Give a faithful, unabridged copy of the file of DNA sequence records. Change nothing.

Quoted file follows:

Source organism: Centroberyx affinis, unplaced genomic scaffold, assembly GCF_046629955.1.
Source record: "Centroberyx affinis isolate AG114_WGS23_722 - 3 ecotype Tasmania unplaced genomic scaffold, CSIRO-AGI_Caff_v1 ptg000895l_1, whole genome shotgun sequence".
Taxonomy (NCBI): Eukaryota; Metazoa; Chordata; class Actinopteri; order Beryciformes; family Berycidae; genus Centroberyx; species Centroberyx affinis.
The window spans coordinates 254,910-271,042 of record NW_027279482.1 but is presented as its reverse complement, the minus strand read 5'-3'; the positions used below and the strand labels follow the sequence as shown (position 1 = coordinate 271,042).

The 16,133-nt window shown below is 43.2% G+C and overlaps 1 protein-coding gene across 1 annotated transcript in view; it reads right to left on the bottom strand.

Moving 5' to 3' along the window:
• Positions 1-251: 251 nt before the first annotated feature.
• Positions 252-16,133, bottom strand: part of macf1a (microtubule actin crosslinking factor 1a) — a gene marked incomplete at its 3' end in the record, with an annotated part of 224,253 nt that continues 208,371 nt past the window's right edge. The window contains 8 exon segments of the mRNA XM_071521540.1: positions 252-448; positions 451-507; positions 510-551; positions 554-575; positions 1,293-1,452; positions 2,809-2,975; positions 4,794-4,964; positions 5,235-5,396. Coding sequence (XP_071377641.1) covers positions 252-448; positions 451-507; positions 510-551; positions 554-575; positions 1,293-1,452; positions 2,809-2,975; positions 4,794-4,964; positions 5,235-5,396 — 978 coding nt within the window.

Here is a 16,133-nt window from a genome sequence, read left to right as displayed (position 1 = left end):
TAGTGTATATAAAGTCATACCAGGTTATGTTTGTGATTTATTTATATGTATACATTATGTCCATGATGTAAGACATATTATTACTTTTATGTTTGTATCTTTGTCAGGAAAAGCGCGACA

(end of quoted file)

Source organism: Centroberyx affinis, unplaced genomic scaffold, assembly GCF_046629955.1.
Source record: "Centroberyx affinis isolate AG114_WGS23_722 - 3 ecotype Tasmania unplaced genomic scaffold, CSIRO-AGI_Caff_v1 ptg000895l_1, whole genome shotgun sequence".
Taxonomy (NCBI): Eukaryota; Metazoa; Chordata; class Actinopteri; order Beryciformes; family Berycidae; genus Centroberyx; species Centroberyx affinis.
The window spans coordinates 254,910-271,042 of record NW_027279482.1 but is presented as its reverse complement, the minus strand read 5'-3'; the positions used below and the strand labels follow the sequence as shown (position 1 = coordinate 271,042).

The 16,133-nt window shown below is 43.2% G+C and overlaps 1 protein-coding gene across 1 annotated transcript in view; it reads right to left on the bottom strand.

Moving 5' to 3' along the window:
• Positions 1-251: 251 nt before the first annotated feature.
• Positions 252-16,133, bottom strand: part of macf1a (microtubule actin crosslinking factor 1a) — a gene marked incomplete at its 3' end in the record, with an annotated part of 224,253 nt that continues 208,371 nt past the window's right edge. The window contains 8 exon segments of the mRNA XM_071521540.1: positions 252-448; positions 451-507; positions 510-551; positions 554-575; positions 1,293-1,452; positions 2,809-2,975; positions 4,794-4,964; positions 5,235-5,396. Coding sequence (XP_071377641.1) covers positions 252-448; positions 451-507; positions 510-551; positions 554-575; positions 1,293-1,452; positions 2,809-2,975; positions 4,794-4,964; positions 5,235-5,396 — 978 coding nt within the window.

Here is a 16,133-nt window from a genome sequence, read left to right as displayed (position 1 = left end):
TAGTGTATATAAAGTCATACCAGGTTATGTTTGTGATTTATTTATATGTATACATTATGTCCATGATGTAAGACATATTATTACTTTTATGTTTGTATCTTTGTCAGGAAAAGCGCGACA